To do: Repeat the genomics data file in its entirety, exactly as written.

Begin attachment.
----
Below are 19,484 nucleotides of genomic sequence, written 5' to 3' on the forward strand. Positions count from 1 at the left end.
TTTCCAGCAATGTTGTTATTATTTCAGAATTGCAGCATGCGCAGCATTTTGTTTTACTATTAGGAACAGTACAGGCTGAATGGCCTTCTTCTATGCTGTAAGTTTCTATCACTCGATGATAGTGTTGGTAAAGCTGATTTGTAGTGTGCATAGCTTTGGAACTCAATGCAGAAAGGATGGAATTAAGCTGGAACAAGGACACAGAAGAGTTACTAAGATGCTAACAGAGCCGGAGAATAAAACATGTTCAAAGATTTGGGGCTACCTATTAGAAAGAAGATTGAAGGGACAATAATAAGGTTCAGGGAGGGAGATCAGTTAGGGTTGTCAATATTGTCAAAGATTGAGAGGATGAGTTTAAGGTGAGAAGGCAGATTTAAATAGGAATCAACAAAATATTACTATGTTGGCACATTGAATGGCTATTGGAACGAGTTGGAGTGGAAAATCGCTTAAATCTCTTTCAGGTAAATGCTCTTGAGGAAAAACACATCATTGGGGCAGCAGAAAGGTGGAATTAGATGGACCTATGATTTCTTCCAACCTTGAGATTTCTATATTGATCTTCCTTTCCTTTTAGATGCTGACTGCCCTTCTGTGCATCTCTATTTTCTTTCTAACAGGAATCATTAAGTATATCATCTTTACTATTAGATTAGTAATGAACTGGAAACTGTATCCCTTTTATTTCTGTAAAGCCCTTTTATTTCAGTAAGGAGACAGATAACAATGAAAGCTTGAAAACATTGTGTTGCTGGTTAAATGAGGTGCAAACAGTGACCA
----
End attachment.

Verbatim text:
Below are 19,484 nucleotides of genomic sequence, written 5' to 3' on the forward strand. Positions count from 1 at the left end.
TTTCCAGCAATGTTGTTATTATTTCAGAATTGCAGCATGCGCAGCATTTTGTTTTACTATTAGGAACAGTACAGGCTGAATGGCCTTCTTCTATGCTGTAAGTTTCTATCACTCGATGATAGTGTTGGTAAAGCTGATTTGTAGTGTGCATAGCTTTGGAACTCAATGCAGAAAGGATGGAATTAAGCTGGAACAAGGACACAGAAGAGTTACTAAGATGCTAACAGAGCCGGAGAATAAAACATGTTCAAAGATTTGGGGCTACCTATTAGAAAGAAGATTGAAGGGACAATAATAAGGTTCAGGGAGGGAGATCAGTTAGGGTTGTCAATATTGTCAAAGATTGAGAGGATGAGTTTAAGGTGAGAAGGCAGATTTAAATAGGAATCAACAAAATATTACTATGTTGGCACATTGAATGGCTATTGGAACGAGTTGGAGTGGAAAATCGCTTAAATCTCTTTCAGGTAAATGCTCTTGAGGAAAAACACATCATTGGGGCAGCAGAAAGGTGGAATTAGATGGACCTATGATTTCTTCCAACCTTGAGATTTCTATATTGATCTTCCTTTCCTTTTAGATGCTGACTGCCCTTCTGTGCATCTCTATTTTCTTTCTAACAGGAATCATTAAGTATATCATCTTTACTATTAGATTAGTAATGAACTGGAAACTGTATCCCTTTTATTTCTGTAAAGCCCTTTTATTTCAGTAAGGAGACAGATAACAATGAAAGCTTGAAAACATTGTGTTGCTGGTTAAATGAGGTGCAAACAGTGACCA